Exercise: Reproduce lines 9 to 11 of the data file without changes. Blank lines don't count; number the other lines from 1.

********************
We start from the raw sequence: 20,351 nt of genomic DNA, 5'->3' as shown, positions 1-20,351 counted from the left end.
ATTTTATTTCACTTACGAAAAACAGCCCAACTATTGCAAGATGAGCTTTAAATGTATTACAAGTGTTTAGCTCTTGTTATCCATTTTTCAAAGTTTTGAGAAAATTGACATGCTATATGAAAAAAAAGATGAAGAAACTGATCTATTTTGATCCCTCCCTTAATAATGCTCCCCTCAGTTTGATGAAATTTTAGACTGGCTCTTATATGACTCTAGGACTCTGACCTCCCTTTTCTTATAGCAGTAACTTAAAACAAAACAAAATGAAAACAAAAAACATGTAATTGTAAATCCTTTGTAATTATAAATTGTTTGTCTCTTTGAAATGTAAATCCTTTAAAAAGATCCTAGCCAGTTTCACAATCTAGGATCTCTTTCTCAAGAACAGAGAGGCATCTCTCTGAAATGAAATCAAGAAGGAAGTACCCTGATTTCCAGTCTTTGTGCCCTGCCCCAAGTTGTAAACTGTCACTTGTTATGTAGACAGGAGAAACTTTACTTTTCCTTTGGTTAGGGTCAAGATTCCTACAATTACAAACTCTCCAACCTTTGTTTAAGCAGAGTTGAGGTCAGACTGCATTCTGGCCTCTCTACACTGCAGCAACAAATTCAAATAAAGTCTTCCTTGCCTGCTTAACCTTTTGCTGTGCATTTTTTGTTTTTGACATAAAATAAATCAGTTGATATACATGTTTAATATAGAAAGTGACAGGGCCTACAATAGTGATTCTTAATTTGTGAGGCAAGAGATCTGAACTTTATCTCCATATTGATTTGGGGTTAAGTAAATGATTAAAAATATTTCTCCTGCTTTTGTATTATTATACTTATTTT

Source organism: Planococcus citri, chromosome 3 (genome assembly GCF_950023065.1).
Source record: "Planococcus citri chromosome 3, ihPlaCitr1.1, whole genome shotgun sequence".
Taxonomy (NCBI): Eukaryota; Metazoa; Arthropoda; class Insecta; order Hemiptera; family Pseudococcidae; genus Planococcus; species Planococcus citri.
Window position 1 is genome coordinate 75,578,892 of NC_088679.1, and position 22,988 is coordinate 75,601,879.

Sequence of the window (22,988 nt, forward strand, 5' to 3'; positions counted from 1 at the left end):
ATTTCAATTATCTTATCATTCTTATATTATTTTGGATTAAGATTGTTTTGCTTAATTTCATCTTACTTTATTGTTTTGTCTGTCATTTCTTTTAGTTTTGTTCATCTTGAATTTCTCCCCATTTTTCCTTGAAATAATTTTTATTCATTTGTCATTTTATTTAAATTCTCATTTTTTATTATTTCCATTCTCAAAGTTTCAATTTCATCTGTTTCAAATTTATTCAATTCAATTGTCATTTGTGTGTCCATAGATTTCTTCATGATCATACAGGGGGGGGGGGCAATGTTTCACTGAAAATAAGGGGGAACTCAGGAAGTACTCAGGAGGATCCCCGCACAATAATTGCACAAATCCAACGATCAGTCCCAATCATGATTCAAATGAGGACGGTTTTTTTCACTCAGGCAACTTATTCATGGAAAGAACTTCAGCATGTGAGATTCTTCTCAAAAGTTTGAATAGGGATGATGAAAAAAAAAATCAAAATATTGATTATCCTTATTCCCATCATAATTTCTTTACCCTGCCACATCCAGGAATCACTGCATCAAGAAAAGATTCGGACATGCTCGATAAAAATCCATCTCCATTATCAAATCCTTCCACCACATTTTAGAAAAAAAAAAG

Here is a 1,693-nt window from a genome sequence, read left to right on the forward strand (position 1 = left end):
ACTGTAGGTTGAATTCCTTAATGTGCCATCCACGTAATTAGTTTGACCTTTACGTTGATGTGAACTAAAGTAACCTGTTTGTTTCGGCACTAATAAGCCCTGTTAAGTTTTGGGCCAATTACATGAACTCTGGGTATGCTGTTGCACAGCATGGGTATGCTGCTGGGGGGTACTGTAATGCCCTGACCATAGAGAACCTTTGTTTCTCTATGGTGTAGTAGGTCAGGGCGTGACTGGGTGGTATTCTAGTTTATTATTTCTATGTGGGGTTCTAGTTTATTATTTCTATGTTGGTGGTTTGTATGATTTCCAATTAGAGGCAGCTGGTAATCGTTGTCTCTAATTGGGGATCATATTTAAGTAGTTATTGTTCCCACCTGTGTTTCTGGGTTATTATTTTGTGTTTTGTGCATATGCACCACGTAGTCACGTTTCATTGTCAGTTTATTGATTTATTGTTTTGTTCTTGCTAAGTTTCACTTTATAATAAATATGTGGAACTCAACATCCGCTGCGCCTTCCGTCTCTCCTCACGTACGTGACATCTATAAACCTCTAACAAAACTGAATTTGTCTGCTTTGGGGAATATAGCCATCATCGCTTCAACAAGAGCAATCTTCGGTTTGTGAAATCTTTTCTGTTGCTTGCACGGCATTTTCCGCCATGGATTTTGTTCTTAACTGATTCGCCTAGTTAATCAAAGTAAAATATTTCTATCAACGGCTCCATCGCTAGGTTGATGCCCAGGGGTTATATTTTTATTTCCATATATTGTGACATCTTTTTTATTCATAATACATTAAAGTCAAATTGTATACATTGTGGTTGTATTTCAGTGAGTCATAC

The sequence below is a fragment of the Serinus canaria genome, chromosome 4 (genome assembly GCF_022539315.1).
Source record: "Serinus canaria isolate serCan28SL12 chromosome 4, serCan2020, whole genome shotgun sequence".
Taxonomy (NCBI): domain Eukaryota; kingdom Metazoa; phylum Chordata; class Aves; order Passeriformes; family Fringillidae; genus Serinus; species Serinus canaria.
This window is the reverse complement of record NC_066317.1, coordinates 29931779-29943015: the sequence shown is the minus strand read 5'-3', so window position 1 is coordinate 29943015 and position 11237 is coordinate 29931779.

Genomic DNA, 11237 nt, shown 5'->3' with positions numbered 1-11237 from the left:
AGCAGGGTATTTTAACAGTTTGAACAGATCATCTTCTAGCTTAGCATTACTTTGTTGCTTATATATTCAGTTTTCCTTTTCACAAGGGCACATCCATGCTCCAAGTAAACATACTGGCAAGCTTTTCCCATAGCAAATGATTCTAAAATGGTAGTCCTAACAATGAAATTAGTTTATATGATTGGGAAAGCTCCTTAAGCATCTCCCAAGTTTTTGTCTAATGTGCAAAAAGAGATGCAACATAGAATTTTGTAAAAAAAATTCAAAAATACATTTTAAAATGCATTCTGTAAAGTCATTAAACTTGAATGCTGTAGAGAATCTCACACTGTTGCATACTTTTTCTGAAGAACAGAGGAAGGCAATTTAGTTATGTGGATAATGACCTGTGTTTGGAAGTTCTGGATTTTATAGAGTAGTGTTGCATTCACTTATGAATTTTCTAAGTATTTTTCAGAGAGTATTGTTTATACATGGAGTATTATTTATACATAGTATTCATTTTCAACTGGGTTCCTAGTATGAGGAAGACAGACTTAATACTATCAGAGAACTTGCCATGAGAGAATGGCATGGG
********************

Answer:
Here is a 1,693-nt window from a genome sequence, read left to right on the forward strand (position 1 = left end):
ACTGTAGGTTGAATTCCTTAATGTGCCATCCACGTAATTAGTTTGACCTTTACGTTGATGTGAACTAAAGTAACCTGTTTGTTTCGGCACTAATAAGCCCTGTTAAGTTTTGGGCCAATTACATGAACTCTGGGTATGCTGTTGCACAGCATGGGTATGCTGCTGGGGGGTACTGTAATGCCCTGACCATAGAGAACCTTTGTTTCTCTATGGTGTAGTAGGTCAGGGCGTGACTGGGTGGTATTCTAGTTTATTATTTCTATGTGGGGTTCTAGTTTATTATTTCTATGTTGGTGGTTTGTATGATTTCCAATTAGAGGCAGCTGGTAATCGTTGTCTCTAATTGGGGATCATATTTAAGTAGTTATTGTTCCCACCTGTGTTTCTGGGTTATTATTTTGTGTTTTGTGCATATGCACCACGTAGTCACGTTTCATTGTCAGTTTATTGATTTATTGTTTTGTTCTTGCTAAGTTTCACTTTATAATAAATATGTGGAACTCAACATCCGCTGCGCCTTCCGTCTCTCCTCACGTACGTGACATCTATAAACCTCTAACAAAACTGAATTTGTCTGCTTTGGGGAATATAGCCATCATCGCTTCAACAAGAGCAATCTTCGGTTTGTGAAATCTTTTCTGTTGCTTGCACGGCATTTTCCGCCATGGATTTTGTTCTTAACTGATTCGCCTAGTTAATCAAAGTAAAATATTTCTATCAACGGCTCCATCGCTAGGTTGATGCCCAGGGGTTATATTTTTATTTCCATATATTGTGACATCTTTTTTATTCATAATACATTAAAGTCAAATTGTATACATTGTGGTTGTATTTCAGTGAGTCATAC

The sequence below is a fragment of the Serinus canaria genome, chromosome 4 (genome assembly GCF_022539315.1).